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How much running is too much?
9th January 2013

It’s that time of year again when lots of us increase our resolve to get fitter.

London Marathon training is kicking in and there is no better way than running, for many people, to get in shape – but that is only if your body can cope with the stress for long enough to see the results of the hard work.

Sadly, a large proportion of people setting out to run one of this year’s many marathons or just participating in regular running activity will get inured in the first 6-8 weeks. The most common things that we see in our clinics are pains at the front and outside of the knees, the front and inside of shins and the Achilles tendons.

One problem that lots of our patients encounter when starting a running programme is that they do ‘too much too soon’. The issue that we all face here is that our cardiovascular fitness improves very quickly; changes in muscle chemistry can be seen literally within hours after aerobic training and improvements in the actual microcirculation within muscle and the structure of our muscle proteins within days so that, within a relatively short period of time, our ability to push ourselves harder increases dramatically. This all sounds great but the trouble is that our tendons, cartilage, joints and bony tissues adapt very slowly in comparison often taking months and even years to adapt and strengthen in response to higher levels of stress.

Our skeletal tissues are involved in a constant process of break down and repair; cells are dying and being replaced all the time. The net rate of these two processes dictates whether our tissues are generally maintaining a health status quo, building strength or quietly breaking down and becoming degenerative – we refer to the amount of exercise stress we can tolerate and maintaining this healthy state as our “envelope of function”. Do too much and our tissues slowly become less healthy and eventually fail. Do too little and we are perhaps not pushing ourselves as much as we could and so not seeing those training results as quickly as we might ideally like.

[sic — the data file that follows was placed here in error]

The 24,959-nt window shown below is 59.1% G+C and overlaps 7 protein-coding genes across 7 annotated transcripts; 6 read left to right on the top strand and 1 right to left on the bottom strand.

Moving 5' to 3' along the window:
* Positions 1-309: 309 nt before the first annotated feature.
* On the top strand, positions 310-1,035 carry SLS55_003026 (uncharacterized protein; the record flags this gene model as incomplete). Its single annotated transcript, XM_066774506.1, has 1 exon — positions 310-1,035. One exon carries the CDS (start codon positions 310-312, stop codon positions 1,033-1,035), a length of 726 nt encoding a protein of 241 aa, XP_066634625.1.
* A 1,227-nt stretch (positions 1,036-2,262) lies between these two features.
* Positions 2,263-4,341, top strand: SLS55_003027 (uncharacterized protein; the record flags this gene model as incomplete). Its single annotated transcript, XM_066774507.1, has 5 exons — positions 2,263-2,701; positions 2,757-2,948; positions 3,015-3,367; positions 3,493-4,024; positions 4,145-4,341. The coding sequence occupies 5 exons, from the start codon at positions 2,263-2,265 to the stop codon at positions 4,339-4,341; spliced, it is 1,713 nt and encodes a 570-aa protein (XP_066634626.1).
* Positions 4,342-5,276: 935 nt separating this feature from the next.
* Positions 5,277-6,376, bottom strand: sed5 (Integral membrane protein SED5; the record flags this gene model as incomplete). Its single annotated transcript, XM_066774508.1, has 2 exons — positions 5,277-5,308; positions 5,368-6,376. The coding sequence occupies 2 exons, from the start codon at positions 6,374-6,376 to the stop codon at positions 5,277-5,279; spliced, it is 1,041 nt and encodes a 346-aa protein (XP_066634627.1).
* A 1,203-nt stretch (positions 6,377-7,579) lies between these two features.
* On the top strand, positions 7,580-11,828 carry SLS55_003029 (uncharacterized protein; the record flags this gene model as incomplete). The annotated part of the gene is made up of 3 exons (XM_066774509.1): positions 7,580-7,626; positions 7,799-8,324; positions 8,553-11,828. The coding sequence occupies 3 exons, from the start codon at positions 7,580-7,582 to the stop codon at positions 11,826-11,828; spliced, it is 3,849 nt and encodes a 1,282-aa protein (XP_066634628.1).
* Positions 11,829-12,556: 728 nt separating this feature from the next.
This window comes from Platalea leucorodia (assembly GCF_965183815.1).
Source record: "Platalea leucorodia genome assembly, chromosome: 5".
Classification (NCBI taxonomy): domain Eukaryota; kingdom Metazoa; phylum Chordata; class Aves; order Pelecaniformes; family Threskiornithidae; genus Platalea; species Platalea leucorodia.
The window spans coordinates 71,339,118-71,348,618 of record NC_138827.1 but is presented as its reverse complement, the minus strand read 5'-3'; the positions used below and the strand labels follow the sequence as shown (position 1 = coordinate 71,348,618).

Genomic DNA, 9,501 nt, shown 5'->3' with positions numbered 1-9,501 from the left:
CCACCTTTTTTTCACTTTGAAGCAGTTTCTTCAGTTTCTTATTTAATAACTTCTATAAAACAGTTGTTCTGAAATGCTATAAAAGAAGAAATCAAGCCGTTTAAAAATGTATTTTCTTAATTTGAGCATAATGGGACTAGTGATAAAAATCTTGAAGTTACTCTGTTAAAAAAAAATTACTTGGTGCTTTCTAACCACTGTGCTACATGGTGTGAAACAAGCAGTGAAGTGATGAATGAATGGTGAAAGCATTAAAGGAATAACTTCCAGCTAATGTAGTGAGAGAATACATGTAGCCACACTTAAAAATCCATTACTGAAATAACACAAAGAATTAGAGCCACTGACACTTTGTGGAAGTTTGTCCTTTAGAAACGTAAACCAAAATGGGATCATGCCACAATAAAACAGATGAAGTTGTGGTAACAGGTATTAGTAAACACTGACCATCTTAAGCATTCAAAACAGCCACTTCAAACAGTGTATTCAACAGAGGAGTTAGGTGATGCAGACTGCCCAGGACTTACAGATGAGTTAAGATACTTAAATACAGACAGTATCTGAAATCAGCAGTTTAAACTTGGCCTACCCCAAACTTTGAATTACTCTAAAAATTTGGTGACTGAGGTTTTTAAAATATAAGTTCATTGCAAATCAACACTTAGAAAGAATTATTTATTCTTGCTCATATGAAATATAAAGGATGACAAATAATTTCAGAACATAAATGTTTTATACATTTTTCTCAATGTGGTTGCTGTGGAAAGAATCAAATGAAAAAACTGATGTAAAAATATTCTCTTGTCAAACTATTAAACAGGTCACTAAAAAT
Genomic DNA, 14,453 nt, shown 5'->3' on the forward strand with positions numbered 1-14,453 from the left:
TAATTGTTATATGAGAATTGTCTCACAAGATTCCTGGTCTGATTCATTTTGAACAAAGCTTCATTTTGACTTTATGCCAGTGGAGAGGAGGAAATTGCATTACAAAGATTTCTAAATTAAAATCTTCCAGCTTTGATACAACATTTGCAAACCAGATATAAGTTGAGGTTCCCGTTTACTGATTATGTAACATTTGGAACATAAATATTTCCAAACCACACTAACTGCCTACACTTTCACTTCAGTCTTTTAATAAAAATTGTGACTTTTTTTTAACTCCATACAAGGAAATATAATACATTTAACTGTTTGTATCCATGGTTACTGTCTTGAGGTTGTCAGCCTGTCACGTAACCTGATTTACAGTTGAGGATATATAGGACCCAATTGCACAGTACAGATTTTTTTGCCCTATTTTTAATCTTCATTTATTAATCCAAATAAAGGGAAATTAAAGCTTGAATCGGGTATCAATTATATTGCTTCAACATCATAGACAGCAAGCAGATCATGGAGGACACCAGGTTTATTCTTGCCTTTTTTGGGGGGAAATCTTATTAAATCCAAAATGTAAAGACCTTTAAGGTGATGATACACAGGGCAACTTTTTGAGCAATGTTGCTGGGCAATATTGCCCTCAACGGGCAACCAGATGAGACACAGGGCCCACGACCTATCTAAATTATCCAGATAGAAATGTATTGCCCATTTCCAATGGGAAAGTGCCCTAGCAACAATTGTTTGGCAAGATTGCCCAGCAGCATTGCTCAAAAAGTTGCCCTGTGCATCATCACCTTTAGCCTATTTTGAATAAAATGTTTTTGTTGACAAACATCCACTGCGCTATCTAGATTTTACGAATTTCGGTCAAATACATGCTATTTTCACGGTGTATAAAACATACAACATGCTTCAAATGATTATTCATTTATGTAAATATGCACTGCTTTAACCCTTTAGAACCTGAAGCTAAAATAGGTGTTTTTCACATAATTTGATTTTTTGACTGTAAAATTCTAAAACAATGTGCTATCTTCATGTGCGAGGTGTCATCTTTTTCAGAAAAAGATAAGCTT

So the fitter heart and lungs and new improved muscle chemistry are able to easily cause our joints and tendon damage if we are not quite disciplined in how much we do. Generally we need to ensure that, whilst we are pushing things along, we are probably feeling that we could push it harder if we wanted in lots of our training sessions.

This is a difficult thing to manage and most runners learn this through hindsight as naturally competitive people inevitably try and progress their training a little too quickly. We end up learning the hard way about what our bodies are able to tolerate and what is too much. Around 10% increase per week is one anecdotal method that is followed and appears to work quite well. This is a slow increase e.g. 10 minutes runs this week are 11 minute runs the following week.

Lots of runners follow published training programmes found in the various running magazines and race entry packs. One thing that we have observed about these is that they appear to take people through a training programme based on the physiological time scales required to change our aerobic capacity and some degree of muscle conditioning. Ramping up the training levels quickly will not trouble the heart and lungs – they will just get fitter but what these programmes sometimes fail to recognise is that, unfortunately, most people who embark on them are asking their bodies to experience very large increases in physical stress when compared with their normal levels. For most of us a typical 24 hour period is spend sleeping and sitting for around 20 hours, a small amount of walking to and from the office and the train or tube and only 1 hour a day 3-4 times a week for example when we actually do something physically strenuous.

Asking our muscles and our heart and lungs to adapt to marathon distances in 4 months is doable. Unfortunately asking our joint surfaces, cartilage, tendons, ligaments and bones is often not.

Good luck with your running training. Get in touch if you have any questions or want to have your running action examined.

If you have pain and injury you can usually get treatment covered through your medical insurance.

We also offer discounted rates for cash payers who are entered in the 2013 London Marathon

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